Writing Mania-style headlines about yourself in third person is awkward.
Regardless, I competed in my fifth amateur fight a little over a week ago (Sept. 30, 2017) at Titan's Cage 16 from inside the McClellan Conference Center in Sacramento, California.
As I have with every fight previous -- win, lose, or draw -- I'll do my best to capture the emotions and experiences unique to this bout. Much of this article was already posted in the FanPost section, but now that I have the promotion’s copy of the video, it’s time to make this thing official.
Every fight narrative has a different beginning point, and for this one, it was 10 days previous to the event. After finishing my final sparring session and running sprints at the local college track under the Sacramento Sun, I was pretty pleased. Wednesday is far and away the hardest day of my week, and my last real one of this fight camp was over and done with. Pleased, at least, until I received the call a couple hours later that my opponent had withdrawn.
This happens more than I like. In the past two years, I've had at least a dozen fights or opponents fall through. On some level, I understand. Staying healthy isn't completely within your control. A simple slip on sweat can tear ligaments easy enough, so luck is definitely as much of a factor as training correctly is.
At the same time, I pulled out an infected fingernail with a pair of pliers in this camp and didn't miss a single session. Three weeks later, my doctor removed it again -- with scissors this time -- as it wasn't growing back properly. The doctor's appointment was at 7:50 in the morning, wrestling practice was at 10.
I have yet to pull out or miss weight in eight years of competition, be it fight, boxing match, or even jiu-jitsu tournament. There is some level of control. Nevertheless, I don't know my original opponent's situation and have no ill will towards him, just an annoyance with inconsistency in general.
Anyway, the promotion found me a new opponent quickly, and I am grateful that he accepted the fight.
This was an important fight for me. Things change after a loss. You buckle down on what went well and what needs to be improved upon, but you're also forced to consider what happens if you lose again. Until something happens, it might as well be impossible. Actually losing makes the prospect considerably more real, and I didn't much like the idea.
For the first and only time in my fighting career, I felt genuinely nervous the night before. Passing time alone at my girlfriend's house by playing Divinity: Original Sin -- alone is sometimes for the best during fight week, when I'm particularly irritable -- I was actually uncomfortable. Not a new experience, but I hadn't actually felt like that since my Brazilian Jiu-Jitsu (BJJ) tournament days as a young teen.
An hour later and up until the fight, I was the same as ever. Empty, calm, ready to compete. At some point, you reach an understanding with the consequences of each and every possible result.
It just took a little longer this time.
Originally, I was fight 19 of a 20-bout card. When my opponent was removed, the bout remained for the Titan’s Cage Bantamweight title, but I was shifted a few fights down. By fight night, I was number 13 out of 17. A 15% chance of your bout being cancelled, sure, but I was grateful for the lateral movement towards the front of the card.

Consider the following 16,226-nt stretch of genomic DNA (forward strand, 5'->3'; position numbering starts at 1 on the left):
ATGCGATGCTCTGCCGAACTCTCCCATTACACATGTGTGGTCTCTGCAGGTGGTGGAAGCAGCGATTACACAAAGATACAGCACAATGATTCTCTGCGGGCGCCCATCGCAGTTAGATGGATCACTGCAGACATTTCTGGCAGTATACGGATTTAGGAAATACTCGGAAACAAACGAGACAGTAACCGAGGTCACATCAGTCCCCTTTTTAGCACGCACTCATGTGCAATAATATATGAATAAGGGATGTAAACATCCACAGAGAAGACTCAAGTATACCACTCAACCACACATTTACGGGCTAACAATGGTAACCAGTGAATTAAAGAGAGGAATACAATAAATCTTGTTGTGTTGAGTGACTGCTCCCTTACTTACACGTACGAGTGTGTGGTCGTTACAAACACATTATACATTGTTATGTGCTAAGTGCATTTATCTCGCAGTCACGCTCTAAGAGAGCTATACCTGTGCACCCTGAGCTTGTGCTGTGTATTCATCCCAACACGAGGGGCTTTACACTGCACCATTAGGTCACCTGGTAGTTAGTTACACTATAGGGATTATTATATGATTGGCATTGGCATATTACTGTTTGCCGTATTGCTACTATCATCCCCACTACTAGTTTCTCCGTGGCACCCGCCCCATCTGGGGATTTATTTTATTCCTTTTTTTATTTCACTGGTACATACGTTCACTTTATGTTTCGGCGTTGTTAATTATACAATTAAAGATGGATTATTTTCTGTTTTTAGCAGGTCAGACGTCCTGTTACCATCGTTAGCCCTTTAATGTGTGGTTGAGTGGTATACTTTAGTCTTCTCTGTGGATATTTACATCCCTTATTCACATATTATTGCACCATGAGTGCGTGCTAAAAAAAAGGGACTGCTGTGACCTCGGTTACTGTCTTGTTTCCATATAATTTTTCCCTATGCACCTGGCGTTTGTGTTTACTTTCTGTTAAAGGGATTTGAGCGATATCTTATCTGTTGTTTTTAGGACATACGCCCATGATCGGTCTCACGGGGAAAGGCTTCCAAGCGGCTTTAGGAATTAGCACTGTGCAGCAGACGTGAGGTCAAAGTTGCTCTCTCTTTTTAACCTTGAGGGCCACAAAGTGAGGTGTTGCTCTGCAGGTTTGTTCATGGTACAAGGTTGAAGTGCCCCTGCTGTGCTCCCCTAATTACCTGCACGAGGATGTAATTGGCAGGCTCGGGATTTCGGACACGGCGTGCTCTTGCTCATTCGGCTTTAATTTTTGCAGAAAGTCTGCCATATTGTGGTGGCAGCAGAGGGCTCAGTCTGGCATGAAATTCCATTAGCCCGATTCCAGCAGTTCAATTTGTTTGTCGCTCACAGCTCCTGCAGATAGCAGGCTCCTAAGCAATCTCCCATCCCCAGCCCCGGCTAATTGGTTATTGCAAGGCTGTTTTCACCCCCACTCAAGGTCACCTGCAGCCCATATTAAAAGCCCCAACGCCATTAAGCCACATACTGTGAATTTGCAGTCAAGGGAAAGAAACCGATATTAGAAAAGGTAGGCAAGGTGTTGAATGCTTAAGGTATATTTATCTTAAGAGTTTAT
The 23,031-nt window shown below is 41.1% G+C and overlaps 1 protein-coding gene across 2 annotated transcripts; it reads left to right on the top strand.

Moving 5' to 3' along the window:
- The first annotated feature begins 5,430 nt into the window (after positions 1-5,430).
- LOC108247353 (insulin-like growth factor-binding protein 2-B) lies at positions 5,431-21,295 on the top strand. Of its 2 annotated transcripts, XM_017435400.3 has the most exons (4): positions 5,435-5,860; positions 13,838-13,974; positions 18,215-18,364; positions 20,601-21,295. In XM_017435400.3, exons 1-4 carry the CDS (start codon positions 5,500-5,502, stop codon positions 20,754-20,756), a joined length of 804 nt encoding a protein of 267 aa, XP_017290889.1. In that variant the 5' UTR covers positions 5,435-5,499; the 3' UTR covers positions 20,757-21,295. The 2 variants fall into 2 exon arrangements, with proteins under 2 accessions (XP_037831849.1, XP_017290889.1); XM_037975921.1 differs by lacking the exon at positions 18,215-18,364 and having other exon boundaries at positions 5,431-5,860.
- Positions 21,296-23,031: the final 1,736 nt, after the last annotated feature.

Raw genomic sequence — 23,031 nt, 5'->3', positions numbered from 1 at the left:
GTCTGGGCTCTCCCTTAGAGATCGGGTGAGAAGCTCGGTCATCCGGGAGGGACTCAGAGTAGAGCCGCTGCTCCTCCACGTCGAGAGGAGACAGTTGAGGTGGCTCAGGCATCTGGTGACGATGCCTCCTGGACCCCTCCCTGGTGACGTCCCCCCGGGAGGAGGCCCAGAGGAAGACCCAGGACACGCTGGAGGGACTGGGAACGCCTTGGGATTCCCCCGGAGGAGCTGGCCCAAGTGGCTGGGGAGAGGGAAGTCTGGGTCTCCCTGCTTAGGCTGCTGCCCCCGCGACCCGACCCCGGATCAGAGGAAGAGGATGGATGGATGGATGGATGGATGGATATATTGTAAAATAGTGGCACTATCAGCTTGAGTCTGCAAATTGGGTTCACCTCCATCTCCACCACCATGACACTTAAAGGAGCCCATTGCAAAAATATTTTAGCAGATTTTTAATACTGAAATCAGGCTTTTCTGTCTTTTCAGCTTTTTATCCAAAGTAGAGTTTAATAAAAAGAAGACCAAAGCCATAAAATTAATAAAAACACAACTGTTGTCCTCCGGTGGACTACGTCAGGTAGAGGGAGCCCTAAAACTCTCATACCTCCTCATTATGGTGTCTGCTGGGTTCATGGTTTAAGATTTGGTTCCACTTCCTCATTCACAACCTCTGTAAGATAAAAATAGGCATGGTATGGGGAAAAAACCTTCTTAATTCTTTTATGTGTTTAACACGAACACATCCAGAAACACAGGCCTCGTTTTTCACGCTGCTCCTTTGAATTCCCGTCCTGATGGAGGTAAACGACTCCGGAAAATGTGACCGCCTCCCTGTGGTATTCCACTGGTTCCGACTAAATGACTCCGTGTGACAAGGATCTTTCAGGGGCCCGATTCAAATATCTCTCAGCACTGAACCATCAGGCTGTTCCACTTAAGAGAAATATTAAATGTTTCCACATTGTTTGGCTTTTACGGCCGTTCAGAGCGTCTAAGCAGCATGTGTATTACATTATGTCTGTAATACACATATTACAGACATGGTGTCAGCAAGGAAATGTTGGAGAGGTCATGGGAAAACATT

MMA takes fucking forever.
The weigh-ins were reasonably uneventful if slow. On the contract, it says that weigh-ins start at 11am and to show up a half hour early. Having been raised to be on time and seemingly unable to shake the habit, I arrived at 10:30. The official weigh-in took place at 12:30. A lot of extra running during camp made it an easy cut to 135.0 even -- title weight, son -- while my opponent came in at 136.5. He accepted the fight on 10 day's notice, so I wasn't that bothered by it, and no one from the commission even mentioned it once.
On a side note, my nickname since day one has been "The Pride of the White Belts," a reference to me being a 14-year-old chubby kid talking shit with a purple belt buddy three-times my size on a light day. That was shortened to "The Pride," my original MMAmania.com username, which I've been forced to abandon because America has a goddamn white supremacist problem. So now it's "Roaddog," my Team Alpha Male (TAM) nickname earned by joining in on a trip to Las Vegas -- with da boyzzz: Joe Benavidez, Nicky J, and Lance Palmer -- on three day's notice at 18 like a month after moving to Sacramento.
"Roaddog" not racism. And yeah, I do see the irony of officially adopting the moniker of "Roaddog" for the first time while also finally fighting in my home city, just 15 minutes from my house.
Moving on, being bout 13 at an amateur show means you're going to wait. A lot. The fights supposedly started at six, and once again we were told to be there an hour early. When you arrive at five and the rules meeting doesn't even happen until 6:45, ya just know it's going to be a long night. Luckily, I came prepared. I brought two pillows and a large blanket, and I spent probably four hours huddled up on the floor. Plenty of teammates made jokes, but no one took a picture, so you all just have to trust me or wait until the next fight when I do it again.
Eventually, some five hours passed, and I had to actually stand up and get warm. I hit mitts briefly with my boxing coach, Joey Rodriguez, but he had to corner both of the fights previous to mine. Luckily, Andrew Coyne -- top prospect, my longtime training partner, fellow Titan's Cage champion, and MMAmania.com video co-host -- moved with me, and we drilled some combinations, kick counters, and takedowns.